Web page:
# What happens to the diffraction pattern when the width of a single slit is increased?

According to the simulation in the above link if the width of the slit is sufficiently increased then the intensity of the central point decreases and two maxima on the either side of the center are obtained.

How is this possible?

• I can't seem to reproduce what you see. Are you sure you are not interpreting the color coding wrong, meaning that that what you think is a minimum at the center is actually a maximum? Aug 12, 2017 at 8:11
• Try viewing the graph. I have added a screenshot of the same. Aug 12, 2017 at 10:13

What you are observing is the result of Fresnel diffraction rather than Fraunhofer_diffraction.

When you first meet diffraction to make the sums easier it is assumed that the distance between the slit and where the interference pattern is observed is very much larger than the width of the slit.
Put another way a converging lens collects parallel rays of light from the slit and you observe the diffraction pattern in the focal plane of the lens.

To analyse the effect you can use the idea that the slit is the source of a large number of coherent secondary source all producing waves which are in phase with one another and of the same amplitude $A$.

Suppose a slit of width $7$ which is assumed to have $7$ equally spaced secondary sources as shown in the diagram below.

Since the optical path length between each of the secondary sources and the focal point are the same the waves from each of the waves will arrive in phase at this point and the resulting amplitude of the wave is $7A$ and hence the intensity is proportional to $(7A)^2 = 49 A^2$.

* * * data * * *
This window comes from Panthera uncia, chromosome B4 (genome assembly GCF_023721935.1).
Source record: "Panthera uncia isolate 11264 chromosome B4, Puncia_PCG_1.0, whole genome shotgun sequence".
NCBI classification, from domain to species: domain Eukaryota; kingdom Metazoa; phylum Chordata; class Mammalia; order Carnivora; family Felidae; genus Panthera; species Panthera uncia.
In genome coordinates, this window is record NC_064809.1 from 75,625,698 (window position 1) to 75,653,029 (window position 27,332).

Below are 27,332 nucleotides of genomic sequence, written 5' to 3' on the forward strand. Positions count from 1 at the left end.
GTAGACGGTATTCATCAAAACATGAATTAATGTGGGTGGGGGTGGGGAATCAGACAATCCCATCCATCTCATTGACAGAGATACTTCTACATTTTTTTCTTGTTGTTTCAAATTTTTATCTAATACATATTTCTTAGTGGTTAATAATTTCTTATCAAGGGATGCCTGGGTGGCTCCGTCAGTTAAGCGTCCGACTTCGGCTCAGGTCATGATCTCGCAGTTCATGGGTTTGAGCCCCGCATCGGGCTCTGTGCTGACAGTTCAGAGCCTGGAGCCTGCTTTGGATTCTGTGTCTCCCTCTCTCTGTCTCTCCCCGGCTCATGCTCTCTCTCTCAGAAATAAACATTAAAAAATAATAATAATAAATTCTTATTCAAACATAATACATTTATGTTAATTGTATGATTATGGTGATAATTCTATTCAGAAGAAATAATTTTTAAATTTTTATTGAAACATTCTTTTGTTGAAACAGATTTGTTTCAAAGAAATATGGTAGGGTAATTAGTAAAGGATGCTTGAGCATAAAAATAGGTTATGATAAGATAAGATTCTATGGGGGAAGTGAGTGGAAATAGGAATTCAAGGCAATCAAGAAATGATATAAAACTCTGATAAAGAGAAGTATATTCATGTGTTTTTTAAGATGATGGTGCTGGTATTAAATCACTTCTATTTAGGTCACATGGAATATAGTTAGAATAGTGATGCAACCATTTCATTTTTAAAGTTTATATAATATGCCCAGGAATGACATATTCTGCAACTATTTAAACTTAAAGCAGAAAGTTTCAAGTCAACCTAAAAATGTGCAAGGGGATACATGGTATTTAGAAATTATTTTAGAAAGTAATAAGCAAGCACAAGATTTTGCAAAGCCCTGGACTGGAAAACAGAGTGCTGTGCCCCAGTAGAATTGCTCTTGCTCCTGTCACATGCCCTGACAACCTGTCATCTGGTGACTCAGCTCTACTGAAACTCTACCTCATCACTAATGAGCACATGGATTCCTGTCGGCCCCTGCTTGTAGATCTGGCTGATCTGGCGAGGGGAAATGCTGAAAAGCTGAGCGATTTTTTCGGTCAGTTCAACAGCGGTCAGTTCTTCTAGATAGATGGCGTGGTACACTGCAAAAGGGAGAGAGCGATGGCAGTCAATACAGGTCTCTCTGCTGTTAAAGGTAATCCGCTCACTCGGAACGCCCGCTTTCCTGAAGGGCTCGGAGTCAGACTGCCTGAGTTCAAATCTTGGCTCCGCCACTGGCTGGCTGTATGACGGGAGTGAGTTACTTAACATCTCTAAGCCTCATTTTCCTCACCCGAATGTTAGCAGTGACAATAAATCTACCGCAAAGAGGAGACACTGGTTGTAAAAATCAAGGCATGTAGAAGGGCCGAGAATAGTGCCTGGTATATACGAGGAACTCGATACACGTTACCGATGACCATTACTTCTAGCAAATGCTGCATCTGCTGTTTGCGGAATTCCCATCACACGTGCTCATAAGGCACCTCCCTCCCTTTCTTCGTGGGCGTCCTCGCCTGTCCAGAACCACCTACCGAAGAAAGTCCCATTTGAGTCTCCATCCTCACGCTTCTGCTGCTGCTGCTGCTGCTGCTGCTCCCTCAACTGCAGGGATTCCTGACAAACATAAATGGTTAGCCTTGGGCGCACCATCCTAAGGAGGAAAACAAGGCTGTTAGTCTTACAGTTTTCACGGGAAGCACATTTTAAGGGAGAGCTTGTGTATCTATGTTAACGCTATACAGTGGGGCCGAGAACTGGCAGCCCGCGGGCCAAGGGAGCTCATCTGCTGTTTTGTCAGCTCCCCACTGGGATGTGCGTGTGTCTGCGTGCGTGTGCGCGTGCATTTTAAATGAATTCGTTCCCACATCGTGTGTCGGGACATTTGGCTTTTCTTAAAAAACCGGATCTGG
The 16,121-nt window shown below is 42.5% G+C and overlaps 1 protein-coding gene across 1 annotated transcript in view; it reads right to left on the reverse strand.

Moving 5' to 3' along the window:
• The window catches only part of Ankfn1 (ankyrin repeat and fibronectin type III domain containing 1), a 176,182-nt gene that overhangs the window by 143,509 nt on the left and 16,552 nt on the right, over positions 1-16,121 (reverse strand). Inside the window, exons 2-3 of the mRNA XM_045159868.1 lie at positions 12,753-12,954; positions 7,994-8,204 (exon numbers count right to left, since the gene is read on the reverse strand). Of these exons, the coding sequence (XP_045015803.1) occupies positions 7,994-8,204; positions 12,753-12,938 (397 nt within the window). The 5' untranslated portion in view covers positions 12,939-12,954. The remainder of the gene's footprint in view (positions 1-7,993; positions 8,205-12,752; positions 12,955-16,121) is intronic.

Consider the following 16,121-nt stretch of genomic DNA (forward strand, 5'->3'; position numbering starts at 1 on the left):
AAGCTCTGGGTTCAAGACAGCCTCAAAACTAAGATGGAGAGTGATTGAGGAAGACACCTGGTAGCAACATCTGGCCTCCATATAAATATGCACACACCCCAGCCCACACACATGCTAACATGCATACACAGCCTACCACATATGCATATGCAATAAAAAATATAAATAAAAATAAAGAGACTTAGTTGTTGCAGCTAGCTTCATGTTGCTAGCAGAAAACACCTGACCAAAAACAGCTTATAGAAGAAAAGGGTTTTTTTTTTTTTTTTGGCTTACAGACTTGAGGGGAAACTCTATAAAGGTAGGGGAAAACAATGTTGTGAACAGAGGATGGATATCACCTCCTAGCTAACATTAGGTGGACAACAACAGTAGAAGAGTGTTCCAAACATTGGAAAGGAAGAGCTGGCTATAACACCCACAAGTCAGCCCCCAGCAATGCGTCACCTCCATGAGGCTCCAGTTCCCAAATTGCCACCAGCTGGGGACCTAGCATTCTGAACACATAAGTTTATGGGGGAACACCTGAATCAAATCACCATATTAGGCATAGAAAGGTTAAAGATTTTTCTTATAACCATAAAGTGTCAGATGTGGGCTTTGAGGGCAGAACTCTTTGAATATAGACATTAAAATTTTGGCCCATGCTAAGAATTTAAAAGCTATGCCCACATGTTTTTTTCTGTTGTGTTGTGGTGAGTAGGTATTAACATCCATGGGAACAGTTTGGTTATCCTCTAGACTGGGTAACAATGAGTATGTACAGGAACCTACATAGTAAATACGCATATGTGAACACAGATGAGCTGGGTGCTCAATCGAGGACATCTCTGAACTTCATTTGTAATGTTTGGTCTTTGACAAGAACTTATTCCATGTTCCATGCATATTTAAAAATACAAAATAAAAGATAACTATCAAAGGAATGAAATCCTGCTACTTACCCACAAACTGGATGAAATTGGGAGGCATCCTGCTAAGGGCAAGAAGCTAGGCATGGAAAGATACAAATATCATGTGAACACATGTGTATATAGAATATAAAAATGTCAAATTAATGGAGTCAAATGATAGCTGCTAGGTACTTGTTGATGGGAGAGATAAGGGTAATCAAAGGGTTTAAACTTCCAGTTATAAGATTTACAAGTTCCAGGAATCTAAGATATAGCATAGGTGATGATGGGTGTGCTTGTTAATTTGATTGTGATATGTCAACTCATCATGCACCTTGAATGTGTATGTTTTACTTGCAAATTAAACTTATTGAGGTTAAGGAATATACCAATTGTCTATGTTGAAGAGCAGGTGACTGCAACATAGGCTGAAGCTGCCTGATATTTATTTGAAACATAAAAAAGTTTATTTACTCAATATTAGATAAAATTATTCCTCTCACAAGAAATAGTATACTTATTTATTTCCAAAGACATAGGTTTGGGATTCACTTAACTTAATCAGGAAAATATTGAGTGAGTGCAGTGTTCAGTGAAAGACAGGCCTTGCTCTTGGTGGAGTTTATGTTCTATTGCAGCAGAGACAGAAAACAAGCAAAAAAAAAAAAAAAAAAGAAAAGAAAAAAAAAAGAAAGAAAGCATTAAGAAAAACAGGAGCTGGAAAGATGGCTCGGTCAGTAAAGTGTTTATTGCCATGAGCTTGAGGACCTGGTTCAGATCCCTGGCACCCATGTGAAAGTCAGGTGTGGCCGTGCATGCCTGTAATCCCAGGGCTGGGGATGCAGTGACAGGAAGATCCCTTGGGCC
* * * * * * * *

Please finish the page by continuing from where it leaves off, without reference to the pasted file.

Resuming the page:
The phasor addition is shown below the diagram.

Now consider the superposition occurring at a distance of 100 from the slit at position $X$.

Even though this point is on the axis of symmetry of the slit the light from each of the secondary sources does not arrive in phase because the light travels different distances.

To illustrate what happens let the width if the slit be $7$ and $DX =100$ and use the wave travelling this distance as the reference.
Assume that the wavelength of the wave is 0.09.

Paths $CX$ and $EX$ have length $\sqrt{1^2+100^2} \approx 100.005$ and this represents a phase difference $\delta = \frac {).005}{0.09} \approx 20^\circ$ relative to the wave that started from secondary source $D$.

Doing the same thing for the waves from sources $B$ and $F$ the path length is $100.020$ which corresponds to a phase difference of $80^\circ$, sources $A$ and $G$ the path length is $100.050$ which corresponds to a phase difference of $180^\circ$.
The resulting phasor diagram is shown to the right of the diagram showing a resultant amplitude of approximately $3A$ much less than the resultant amplitude of the waves were they to meet a long way from the slit $7A$.

Now consider a position $Y$ which is one one unit from position $X$.

What happens is you "lose" a path of length $GX$ and replace it with a path $AY$ which is of approximate length $100.080$ and phase difference $320^\circ$.

The "deleted" phasor is shown a a blue dashed line and the added phasor as a blue line in the phasor diagram on the right.
The magnitude of that phasor is approximately $3.7A$ which indicates that the central fringe is no longer the brightest one.

I have tried to limit the mathematics but to get a better picture of what happens you have to start with an "infinite number" of "infinitesimally small" secondary sources, do some integration etc of which you will find copious examples in textbooks and the Internet.

A nice simulation has been produced as a Wolfram Demonstration where you now have the phasor addition producing a smooth curve being part of a Cornu spiral.